At the 13th meeting of the Parties to the United Nations Convention to Combat Desertification held from 6-16 September in Ordos, Inner Mongolia, China, Countries agree on a landmark 2030 strategy to stop losing land.
A third of the world’s land is degraded. By the end of the Conference, 113 countries had agreed to specify concrete targets, with clear indicators, to reverse degradation and rehabilitate more land. Countries also agreed on a new global roadmap to address land degradation.
The new UNCCD 2018-2030 Strategic Framework is the most comprehensive global commitment to achieve Land Degradation Neutrality (LDN) in order to restore the productivity of vast swathes of degraded land, improve the livelihoods of more than 1.3 billion people, and to reduce the impacts of drought on vulnerable populations.
“Some battles took place, but you took bold measures for our Convention. We have a new strategic framework and a new reporting cycle. We have a Drought Initiative. We have taken fundamental decisions on gender, capacity-building, migration and sand and dust storms,” said Ms Monique Barbut, UNCCD Executive Secretary.
The Conference also witnessed the birth of the first global private sector fund dedicated to implementing the Sustainable Development Goals. Known as the Land Degradation Neutrality Fund (LDN Fund), it will be a source of transformative capital bringing together public and private investors to fund projects to restore degraded lands, which come with environment, economic and social benefits.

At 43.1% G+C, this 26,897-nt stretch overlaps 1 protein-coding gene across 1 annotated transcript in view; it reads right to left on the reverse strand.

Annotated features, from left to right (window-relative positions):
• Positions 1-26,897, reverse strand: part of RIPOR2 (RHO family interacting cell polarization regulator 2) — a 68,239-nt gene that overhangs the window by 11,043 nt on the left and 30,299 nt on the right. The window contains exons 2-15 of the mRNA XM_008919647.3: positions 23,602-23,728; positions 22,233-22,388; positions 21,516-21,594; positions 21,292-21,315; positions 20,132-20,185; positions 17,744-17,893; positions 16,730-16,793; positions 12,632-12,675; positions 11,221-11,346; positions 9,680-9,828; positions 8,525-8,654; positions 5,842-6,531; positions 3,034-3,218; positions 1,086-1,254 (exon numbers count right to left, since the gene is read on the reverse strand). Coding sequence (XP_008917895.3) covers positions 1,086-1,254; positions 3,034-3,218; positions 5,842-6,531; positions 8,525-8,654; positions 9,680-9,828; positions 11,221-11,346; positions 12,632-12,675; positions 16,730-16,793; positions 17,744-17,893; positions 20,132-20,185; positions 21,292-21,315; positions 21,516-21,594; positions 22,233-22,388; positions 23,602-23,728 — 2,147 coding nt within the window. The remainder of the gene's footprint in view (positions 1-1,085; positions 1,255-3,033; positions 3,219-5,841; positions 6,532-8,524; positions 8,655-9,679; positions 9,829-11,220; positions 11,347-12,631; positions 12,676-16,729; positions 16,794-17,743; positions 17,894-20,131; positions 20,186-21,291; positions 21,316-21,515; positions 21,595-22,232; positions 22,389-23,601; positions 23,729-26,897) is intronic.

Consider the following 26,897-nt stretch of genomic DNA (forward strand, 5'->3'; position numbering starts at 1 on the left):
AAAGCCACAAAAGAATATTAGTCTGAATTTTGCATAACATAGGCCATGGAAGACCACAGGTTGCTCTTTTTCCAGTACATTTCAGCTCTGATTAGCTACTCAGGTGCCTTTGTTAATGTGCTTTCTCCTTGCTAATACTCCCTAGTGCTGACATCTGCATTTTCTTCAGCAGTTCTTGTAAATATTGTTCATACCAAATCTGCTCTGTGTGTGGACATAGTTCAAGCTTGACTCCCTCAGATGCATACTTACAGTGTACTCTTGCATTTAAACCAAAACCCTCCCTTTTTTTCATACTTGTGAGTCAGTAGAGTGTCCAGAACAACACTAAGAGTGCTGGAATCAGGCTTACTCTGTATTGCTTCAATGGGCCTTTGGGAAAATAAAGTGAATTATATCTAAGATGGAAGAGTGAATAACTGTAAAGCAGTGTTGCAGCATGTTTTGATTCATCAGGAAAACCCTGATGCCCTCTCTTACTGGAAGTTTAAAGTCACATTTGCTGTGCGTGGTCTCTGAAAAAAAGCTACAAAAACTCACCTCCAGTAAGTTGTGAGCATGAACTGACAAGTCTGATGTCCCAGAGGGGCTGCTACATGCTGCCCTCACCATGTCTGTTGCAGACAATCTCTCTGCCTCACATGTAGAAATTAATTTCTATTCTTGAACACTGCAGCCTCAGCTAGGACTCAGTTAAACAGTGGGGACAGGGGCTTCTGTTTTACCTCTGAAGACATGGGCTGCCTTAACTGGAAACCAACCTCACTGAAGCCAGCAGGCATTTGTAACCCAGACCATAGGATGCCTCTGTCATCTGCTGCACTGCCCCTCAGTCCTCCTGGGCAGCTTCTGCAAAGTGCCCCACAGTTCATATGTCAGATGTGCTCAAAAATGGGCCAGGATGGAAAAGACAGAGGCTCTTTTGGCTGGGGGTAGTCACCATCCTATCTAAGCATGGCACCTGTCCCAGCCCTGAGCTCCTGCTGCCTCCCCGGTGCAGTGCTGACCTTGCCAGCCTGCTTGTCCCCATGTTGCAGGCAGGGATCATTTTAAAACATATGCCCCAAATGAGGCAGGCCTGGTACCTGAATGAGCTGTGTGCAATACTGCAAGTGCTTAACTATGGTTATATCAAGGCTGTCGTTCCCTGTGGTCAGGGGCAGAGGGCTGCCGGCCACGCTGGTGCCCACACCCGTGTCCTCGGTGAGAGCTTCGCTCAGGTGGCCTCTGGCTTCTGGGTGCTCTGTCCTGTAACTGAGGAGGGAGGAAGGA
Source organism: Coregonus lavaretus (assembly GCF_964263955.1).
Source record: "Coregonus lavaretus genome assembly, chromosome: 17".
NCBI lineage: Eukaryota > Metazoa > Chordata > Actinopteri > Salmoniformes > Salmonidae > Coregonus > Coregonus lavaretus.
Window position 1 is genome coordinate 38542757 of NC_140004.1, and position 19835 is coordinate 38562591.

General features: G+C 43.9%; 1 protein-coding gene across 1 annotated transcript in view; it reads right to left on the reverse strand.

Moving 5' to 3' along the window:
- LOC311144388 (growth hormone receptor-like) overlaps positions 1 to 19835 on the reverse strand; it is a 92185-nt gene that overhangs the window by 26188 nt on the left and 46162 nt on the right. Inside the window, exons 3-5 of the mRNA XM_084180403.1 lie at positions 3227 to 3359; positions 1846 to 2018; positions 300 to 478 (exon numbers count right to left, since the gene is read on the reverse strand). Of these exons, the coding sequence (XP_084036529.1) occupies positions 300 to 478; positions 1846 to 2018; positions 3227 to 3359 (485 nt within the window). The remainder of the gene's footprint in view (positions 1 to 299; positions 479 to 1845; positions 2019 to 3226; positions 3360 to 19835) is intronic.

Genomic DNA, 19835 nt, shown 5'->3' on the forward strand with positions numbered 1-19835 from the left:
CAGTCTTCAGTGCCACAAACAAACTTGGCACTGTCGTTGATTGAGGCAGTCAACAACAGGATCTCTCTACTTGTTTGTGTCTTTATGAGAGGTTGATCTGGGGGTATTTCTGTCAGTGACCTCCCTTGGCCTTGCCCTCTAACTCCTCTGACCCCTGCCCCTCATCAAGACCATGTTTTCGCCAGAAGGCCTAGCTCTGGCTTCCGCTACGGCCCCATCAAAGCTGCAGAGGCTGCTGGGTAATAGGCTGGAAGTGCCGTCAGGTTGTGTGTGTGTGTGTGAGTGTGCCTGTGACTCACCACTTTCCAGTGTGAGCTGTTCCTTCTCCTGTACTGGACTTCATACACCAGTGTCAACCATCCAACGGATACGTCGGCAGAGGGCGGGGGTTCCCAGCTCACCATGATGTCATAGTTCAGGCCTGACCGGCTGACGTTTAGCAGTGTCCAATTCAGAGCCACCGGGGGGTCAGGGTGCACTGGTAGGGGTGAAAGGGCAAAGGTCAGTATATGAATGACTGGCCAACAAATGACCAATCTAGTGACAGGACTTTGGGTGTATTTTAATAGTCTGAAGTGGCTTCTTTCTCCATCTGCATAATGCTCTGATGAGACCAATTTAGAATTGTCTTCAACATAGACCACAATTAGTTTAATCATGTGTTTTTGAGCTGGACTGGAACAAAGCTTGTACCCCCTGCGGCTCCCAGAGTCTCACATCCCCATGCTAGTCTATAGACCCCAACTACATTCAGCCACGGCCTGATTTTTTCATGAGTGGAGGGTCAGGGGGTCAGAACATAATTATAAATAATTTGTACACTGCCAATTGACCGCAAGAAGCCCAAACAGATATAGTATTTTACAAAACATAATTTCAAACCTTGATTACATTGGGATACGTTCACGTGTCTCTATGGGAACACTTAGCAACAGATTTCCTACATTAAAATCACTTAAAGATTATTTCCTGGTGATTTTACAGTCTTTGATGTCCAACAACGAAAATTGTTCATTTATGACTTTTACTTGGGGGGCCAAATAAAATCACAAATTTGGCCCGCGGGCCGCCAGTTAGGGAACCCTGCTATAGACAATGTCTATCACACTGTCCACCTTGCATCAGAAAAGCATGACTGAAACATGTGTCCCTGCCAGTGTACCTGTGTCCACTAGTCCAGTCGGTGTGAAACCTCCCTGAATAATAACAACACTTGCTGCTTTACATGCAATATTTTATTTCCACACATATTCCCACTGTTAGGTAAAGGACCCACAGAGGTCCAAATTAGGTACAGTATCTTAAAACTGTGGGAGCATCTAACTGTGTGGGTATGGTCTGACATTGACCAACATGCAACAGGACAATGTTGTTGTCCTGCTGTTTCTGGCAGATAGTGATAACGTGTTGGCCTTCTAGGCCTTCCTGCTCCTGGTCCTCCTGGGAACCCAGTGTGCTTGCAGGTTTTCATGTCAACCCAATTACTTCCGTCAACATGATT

With an initial target size of USD 300 million fund capital, the LDN Fund is co-promoted by Mirova, an affiliate of Natixis Global Asset Management that is dedicated to socially responsible investment, and the Global Mechanism of the UNCCD. A separately-operated Technical Assistance Facility (TAF) will advise the Fund on the development of promising sustainable land use activities in order to build a strong portfolio of projects.
The Global Land Outlook, a new landmark publication unveiled at the Conference, spotlighted the urgency for swift action. It reported that 20 percent of the world’s land has become degraded in just the last two decades.
“This is the most comprehensive study of its type, mapping the interlinked impacts of land on a range of thematic areas including urbanisation, climate change, erosion and forest loss,” Ms. Barbut said of the publication at its launch.
To reaffirm the progress made at the summit, more than 80 Ministers from around the world issued the Ordos Declaration urging countries to step up efforts on all fronts to tackle desertification – one of the planet’s most pressing global challenges.
“The Ordos Declaration reaffirms the contribution of ecological services to food security, private sector, civil society and youth…. It also recognizes the importance of addressing climate change, protecting biodiversity and addressing food security,” said Zhang Jianlong, Minister of State Forestry Administration, China, when he closed the Conference.
He said the Convention will pay attention to regional hotspots and intensify cooperation, and underlined the Belt and Road Cooperation Mechanism that will support capacity building along the Silk Road in the region.
The Conference also took action to address three new and emerging issues linked to increasing land degradation – drought, sand and dust storms and migration.
Sand and dust storms threaten the health of millions of people across the globe, and is a major concern in China where the Conference took place.
“Equally, drought mitigation,” Ms Barbut asserted, “would for the first time be an area of focus under the New Strategy.”
“National drought policies with effective early warning systems would be crucial in promoting vulnerability assessment and risk mitigation measures, particularly in light of the devastating droughts witnessed in Africa this year that have left more than 20 million people on the verge of starvation,” she added.